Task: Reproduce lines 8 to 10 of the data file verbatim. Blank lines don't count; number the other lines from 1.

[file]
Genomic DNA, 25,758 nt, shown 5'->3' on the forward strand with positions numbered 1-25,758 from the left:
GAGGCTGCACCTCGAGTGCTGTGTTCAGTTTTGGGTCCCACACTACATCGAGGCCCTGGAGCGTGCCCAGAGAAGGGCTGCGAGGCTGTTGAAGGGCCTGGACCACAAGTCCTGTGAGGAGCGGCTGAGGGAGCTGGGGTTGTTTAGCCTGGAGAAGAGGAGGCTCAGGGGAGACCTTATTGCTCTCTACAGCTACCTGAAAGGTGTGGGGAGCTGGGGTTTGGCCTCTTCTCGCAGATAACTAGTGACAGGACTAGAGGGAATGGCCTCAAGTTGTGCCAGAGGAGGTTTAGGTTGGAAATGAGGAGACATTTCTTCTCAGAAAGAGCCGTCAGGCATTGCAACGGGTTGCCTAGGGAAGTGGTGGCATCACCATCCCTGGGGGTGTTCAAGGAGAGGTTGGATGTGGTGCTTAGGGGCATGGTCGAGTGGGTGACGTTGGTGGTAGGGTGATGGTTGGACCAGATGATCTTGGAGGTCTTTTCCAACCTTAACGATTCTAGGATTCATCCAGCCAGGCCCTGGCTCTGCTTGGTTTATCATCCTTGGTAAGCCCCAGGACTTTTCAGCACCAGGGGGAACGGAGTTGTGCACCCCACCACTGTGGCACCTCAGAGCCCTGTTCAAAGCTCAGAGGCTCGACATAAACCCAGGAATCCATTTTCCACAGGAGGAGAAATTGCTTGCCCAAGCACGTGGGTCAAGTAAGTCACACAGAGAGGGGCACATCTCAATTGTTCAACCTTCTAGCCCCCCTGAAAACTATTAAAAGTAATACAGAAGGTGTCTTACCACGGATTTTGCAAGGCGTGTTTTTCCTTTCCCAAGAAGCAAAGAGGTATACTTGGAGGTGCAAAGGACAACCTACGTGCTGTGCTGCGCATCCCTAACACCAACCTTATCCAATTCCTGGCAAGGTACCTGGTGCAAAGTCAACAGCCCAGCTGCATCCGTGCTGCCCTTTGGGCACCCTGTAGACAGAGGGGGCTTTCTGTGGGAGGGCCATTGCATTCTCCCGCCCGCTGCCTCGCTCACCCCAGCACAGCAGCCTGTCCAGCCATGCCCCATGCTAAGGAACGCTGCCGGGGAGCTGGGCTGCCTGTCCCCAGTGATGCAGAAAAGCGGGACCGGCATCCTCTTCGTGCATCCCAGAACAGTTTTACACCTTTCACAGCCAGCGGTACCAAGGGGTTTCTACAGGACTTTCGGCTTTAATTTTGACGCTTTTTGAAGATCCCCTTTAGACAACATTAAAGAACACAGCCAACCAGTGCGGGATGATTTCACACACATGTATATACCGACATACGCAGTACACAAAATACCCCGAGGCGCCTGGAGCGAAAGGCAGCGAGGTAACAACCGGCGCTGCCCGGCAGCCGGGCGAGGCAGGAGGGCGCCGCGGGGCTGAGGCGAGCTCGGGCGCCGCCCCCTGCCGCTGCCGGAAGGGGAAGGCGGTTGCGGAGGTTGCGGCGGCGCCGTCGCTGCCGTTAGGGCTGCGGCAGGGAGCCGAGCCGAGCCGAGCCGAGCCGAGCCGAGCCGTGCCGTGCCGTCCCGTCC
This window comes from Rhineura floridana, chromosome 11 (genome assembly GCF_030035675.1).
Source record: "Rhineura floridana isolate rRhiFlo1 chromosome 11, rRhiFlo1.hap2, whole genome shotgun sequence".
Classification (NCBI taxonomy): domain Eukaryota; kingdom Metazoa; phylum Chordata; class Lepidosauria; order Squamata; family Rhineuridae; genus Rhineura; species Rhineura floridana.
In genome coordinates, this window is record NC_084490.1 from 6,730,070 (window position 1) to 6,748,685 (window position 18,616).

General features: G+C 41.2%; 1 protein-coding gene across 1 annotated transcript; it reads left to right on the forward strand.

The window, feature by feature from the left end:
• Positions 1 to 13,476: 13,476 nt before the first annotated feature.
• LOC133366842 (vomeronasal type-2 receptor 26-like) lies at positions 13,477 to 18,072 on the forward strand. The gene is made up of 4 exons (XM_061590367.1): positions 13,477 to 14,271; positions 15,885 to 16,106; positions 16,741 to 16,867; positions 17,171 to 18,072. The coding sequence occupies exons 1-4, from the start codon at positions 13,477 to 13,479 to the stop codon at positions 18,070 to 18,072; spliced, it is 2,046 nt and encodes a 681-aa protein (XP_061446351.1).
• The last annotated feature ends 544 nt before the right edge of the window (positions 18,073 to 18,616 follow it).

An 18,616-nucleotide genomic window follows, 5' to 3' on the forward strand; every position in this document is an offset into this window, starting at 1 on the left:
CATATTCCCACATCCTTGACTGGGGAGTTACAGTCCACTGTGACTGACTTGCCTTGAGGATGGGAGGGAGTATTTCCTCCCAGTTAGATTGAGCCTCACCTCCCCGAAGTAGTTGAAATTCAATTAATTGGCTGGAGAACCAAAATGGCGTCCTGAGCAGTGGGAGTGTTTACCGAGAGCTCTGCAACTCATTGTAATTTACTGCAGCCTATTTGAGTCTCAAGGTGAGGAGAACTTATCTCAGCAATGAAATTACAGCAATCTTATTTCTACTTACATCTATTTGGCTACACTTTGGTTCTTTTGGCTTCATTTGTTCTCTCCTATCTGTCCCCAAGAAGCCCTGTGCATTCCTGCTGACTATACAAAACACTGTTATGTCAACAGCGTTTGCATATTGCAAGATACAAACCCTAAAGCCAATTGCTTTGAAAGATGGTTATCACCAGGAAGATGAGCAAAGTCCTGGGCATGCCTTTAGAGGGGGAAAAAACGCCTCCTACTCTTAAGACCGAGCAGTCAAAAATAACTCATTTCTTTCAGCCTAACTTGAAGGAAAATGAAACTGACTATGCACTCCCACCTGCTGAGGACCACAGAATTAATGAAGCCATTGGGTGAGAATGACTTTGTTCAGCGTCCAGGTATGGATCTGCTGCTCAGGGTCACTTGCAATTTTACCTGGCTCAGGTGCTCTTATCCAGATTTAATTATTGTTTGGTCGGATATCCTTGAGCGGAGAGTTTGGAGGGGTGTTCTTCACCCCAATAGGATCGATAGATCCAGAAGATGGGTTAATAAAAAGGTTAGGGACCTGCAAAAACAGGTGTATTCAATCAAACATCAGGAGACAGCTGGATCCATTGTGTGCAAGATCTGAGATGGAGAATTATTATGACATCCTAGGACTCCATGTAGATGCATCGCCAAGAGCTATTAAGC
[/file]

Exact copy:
The window, feature by feature from the left end:
• Positions 1 to 13,476: 13,476 nt before the first annotated feature.
• LOC133366842 (vomeronasal type-2 receptor 26-like) lies at positions 13,477 to 18,072 on the forward strand. The gene is made up of 4 exons (XM_061590367.1): positions 13,477 to 14,271; positions 15,885 to 16,106; positions 16,741 to 16,867; positions 17,171 to 18,072. The coding sequence occupies exons 1-4, from the start codon at positions 13,477 to 13,479 to the stop codon at positions 18,070 to 18,072; spliced, it is 2,046 nt and encodes a 681-aa protein (XP_061446351.1).